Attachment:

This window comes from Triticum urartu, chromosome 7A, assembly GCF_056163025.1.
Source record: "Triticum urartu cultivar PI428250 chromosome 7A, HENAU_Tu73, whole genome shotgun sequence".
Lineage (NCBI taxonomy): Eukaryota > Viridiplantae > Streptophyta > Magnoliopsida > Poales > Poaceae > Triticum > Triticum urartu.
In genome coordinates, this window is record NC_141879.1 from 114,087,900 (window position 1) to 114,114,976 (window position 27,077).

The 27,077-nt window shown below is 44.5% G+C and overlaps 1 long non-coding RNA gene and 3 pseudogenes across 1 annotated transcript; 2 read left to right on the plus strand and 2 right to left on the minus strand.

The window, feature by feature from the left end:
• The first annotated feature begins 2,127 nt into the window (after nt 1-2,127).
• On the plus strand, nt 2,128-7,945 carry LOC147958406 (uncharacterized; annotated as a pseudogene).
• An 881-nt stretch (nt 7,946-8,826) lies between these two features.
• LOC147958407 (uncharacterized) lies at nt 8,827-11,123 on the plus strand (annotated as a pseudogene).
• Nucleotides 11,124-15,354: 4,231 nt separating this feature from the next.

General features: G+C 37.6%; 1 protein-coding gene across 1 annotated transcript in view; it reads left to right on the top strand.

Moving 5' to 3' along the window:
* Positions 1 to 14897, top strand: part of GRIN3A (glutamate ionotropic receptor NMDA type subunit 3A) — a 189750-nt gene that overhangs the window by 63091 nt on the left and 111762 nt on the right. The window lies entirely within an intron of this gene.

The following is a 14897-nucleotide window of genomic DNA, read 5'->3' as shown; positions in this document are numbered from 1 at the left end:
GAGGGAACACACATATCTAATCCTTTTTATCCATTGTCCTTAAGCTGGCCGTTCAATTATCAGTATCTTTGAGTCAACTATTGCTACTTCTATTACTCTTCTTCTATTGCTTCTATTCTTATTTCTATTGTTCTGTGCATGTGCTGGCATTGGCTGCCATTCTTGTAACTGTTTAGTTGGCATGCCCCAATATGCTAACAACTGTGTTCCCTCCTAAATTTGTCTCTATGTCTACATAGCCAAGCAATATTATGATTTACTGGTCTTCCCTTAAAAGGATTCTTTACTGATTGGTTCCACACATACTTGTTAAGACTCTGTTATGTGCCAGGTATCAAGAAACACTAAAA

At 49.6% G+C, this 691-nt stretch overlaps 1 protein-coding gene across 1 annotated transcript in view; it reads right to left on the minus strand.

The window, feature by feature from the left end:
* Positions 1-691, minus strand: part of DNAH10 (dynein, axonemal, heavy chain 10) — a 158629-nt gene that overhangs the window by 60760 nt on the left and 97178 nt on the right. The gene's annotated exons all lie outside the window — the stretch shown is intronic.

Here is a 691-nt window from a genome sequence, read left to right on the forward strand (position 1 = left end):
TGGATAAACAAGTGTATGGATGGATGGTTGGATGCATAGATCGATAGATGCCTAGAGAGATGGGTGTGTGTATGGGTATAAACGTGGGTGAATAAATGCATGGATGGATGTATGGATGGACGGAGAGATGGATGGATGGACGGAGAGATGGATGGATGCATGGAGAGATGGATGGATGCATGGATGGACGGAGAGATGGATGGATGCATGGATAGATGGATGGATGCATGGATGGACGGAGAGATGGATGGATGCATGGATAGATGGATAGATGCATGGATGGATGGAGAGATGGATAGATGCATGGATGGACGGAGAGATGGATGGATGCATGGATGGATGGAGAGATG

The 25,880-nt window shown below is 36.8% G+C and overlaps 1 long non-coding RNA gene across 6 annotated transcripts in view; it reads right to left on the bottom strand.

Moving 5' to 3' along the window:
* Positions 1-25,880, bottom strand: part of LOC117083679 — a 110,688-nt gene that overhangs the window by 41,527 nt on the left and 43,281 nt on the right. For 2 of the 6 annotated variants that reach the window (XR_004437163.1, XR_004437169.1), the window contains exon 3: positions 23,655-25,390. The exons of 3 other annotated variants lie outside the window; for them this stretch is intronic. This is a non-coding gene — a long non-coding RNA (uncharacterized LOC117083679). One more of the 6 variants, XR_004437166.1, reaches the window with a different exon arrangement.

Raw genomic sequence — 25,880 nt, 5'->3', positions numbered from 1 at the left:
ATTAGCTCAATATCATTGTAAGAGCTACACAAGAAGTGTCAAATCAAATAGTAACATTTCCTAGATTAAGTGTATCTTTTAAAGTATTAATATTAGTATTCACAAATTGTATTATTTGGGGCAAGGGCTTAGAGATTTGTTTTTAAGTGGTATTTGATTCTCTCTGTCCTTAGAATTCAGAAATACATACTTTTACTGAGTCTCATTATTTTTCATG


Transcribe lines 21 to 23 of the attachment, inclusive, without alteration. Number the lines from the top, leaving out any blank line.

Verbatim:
TGGATAAACAAGTGTATGGATGGATGGTTGGATGCATAGATCGATAGATGCCTAGAGAGATGGGTGTGTGTATGGGTATAAACGTGGGTGAATAAATGCATGGATGGATGTATGGATGGACGGAGAGATGGATGGATGGACGGAGAGATGGATGGATGCATGGAGAGATGGATGGATGCATGGATGGACGGAGAGATGGATGGATGCATGGATAGATGGATGGATGCATGGATGGACGGAGAGATGGATGGATGCATGGATAGATGGATAGATGCATGGATGGATGGAGAGATGGATAGATGCATGGATGGACGGAGAGATGGATGGATGCATGGATGGATGGAGAGATG

The 25,880-nt window shown below is 36.8% G+C and overlaps 1 long non-coding RNA gene across 6 annotated transcripts in view; it reads right to left on the bottom strand.

Moving 5' to 3' along the window: